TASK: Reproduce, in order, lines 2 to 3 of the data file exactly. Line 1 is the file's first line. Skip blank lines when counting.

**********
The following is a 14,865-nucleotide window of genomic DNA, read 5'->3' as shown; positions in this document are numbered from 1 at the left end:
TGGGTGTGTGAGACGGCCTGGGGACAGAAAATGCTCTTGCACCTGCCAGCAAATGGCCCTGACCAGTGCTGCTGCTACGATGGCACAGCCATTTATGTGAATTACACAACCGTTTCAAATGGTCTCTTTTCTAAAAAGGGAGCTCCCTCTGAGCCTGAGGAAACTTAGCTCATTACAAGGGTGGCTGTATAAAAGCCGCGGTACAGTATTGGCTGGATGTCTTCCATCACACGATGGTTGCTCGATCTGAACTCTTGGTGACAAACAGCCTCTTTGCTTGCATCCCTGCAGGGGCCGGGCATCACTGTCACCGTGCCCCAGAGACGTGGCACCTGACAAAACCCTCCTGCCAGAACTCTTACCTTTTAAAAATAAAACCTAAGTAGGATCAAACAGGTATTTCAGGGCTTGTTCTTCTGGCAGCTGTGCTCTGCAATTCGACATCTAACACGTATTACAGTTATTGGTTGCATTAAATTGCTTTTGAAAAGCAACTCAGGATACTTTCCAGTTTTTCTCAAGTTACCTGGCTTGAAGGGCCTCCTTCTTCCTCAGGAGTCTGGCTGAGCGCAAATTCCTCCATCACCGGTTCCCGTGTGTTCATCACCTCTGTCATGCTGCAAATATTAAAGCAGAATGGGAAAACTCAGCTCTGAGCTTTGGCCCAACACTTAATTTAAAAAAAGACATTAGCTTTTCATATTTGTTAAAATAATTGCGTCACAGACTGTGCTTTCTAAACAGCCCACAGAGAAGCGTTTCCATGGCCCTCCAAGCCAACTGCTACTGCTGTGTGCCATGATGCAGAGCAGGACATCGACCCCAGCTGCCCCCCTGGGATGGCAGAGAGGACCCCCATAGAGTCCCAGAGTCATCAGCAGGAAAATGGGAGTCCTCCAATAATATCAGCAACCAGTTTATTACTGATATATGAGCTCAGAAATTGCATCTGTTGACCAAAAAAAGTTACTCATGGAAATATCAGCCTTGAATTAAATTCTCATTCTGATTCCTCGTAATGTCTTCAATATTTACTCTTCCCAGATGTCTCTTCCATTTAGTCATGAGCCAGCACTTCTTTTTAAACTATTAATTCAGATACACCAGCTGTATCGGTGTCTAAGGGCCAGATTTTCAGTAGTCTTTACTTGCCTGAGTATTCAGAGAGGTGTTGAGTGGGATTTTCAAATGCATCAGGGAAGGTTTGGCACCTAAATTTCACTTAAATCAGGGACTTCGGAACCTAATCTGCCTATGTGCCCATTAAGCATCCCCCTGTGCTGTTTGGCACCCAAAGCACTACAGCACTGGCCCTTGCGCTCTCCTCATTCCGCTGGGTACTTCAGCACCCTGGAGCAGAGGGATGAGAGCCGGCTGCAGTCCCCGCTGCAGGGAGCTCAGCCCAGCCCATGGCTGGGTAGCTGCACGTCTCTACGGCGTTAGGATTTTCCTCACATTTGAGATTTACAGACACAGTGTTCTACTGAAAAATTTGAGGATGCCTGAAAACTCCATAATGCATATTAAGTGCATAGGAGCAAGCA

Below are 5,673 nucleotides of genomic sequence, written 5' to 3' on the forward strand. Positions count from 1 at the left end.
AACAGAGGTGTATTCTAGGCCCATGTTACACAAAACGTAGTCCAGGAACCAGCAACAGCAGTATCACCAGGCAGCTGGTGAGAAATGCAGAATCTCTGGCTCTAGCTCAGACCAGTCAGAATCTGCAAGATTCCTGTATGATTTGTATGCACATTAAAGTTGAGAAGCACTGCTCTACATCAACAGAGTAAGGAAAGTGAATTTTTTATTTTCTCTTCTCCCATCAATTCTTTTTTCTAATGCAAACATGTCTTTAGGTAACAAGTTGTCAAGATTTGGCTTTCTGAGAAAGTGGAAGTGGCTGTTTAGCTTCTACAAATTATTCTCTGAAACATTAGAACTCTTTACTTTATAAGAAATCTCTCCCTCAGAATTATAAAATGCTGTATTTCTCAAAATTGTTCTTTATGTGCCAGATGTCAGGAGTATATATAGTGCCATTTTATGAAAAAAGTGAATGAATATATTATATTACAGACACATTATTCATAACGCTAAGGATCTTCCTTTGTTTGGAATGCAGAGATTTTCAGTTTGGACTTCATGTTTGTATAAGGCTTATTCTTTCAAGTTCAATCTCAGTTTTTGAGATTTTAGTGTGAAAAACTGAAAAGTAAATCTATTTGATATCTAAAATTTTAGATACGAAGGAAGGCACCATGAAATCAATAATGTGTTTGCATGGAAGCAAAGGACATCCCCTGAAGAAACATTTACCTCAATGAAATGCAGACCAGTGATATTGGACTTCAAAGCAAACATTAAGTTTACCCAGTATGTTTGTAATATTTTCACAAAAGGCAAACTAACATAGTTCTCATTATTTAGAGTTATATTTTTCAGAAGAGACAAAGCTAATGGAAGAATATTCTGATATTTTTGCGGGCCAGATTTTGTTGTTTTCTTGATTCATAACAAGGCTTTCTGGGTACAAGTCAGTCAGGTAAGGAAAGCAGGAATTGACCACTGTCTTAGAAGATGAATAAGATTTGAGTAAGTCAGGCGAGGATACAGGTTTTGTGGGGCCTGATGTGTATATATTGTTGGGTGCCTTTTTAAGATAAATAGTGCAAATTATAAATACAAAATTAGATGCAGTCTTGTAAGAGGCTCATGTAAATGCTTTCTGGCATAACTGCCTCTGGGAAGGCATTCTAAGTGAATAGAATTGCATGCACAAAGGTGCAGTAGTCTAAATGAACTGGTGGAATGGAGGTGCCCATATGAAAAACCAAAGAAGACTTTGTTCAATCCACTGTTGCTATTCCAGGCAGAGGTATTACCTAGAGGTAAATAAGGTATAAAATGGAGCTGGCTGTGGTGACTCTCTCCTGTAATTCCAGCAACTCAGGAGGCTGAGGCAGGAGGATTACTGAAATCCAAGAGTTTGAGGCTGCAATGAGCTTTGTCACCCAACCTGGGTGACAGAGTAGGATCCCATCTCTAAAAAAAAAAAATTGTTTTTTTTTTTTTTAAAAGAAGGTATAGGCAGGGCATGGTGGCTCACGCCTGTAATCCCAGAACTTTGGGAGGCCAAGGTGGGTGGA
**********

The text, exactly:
TGGGTGTGTGAGACGGCCTGGGGACAGAAAATGCTCTTGCACCTGCCAGCAAATGGCCCTGACCAGTGCTGCTGCTACGATGGCACAGCCATTTATGTGAATTACACAACCGTTTCAAATGGTCTCTTTTCTAAAAAGGGAGCTCCCTCTGAGCCTGAGGAAACTTAGCTCATTACAAGGGTGGCTGTATAAAAGCCGCGGTACAGTATTGGCTGGATGTCTTCCATCACACGATGGTTGCTCGATCTGAACTCTTGGTGACAAACAGCCTCTTTGCTTGCATCCCTGCAGGGGCCGGGCATCACTGTCACCGTGCCCCAGAGACGTGGCACCTGACAAAACCCTCCTGCCAGAACTCTTACCTTTTAAAAATAAAACCTAAGTAGGATCAAACAGGTATTTCAGGGCTTGTTCTTCTGGCAGCTGTGCTCTGCAATTCGACATCTAACACGTATTACAGTTATTGGTTGCATTAAATTGCTTTTGAAAAGCAACTCAGGATACTTTCCAGTTTTTCTCAAGTTACCTGGCTTGAAGGGCCTCCTTCTTCCTCAGGAGTCTGGCTGAGCGCAAATTCCTCCATCACCGGTTCCCGTGTGTTCATCACCTCTGTCATGCTGCAAATATTAAAGCAGAATGGGAAAACTCAGCTCTGAGCTTTGGCCCAACACTTAATTTAAAAAAAGACATTAGCTTTTCATATTTGTTAAAATAATTGCGTCACAGACTGTGCTTTCTAAACAGCCCACAGAGAAGCGTTTCCATGGCCCTCCAAGCCAACTGCTACTGCTGTGTGCCATGATGCAGAGCAGGACATCGACCCCAGCTGCCCCCCTGGGATGGCAGAGAGGACCCCCATAGAGTCCCAGAGTCATCAGCAGGAAAATGGGAGTCCTCCAATAATATCAGCAACCAGTTTATTACTGATATATGAGCTCAGAAATTGCATCTGTTGACCAAAAAAAGTTACTCATGGAAATATCAGCCTTGAATTAAATTCTCATTCTGATTCCTCGTAATGTCTTCAATATTTACTCTTCCCAGATGTCTCTTCCATTTAGTCATGAGCCAGCACTTCTTTTTAAACTATTAATTCAGATACACCAGCTGTATCGGTGTCTAAGGGCCAGATTTTCAGTAGTCTTTACTTGCCTGAGTATTCAGAGAGGTGTTGAGTGGGATTTTCAAATGCATCAGGGAAGGTTTGGCACCTAAATTTCACTTAAATCAGGGACTTCGGAACCTAATCTGCCTATGTGCCCATTAAGCATCCCCCTGTGCTGTTTGGCACCCAAAGCACTACAGCACTGGCCCTTGCGCTCTCCTCATTCCGCTGGGTACTTCAGCACCCTGGAGCAGAGGGATGAGAGCCGGCTGCAGTCCCCGCTGCAGGGAGCTCAGCCCAGCCCATGGCTGGGTAGCTGCACGTCTCTACGGCGTTAGGATTTTCCTCACATTTGAGATTTACAGACACAGTGTTCTACTGAAAAATTTGAGGATGCCTGAAAACTCCATAATGCATATTAAGTGCATAGGAGCAAGCA

Below are 5,673 nucleotides of genomic sequence, written 5' to 3' on the forward strand. Positions count from 1 at the left end.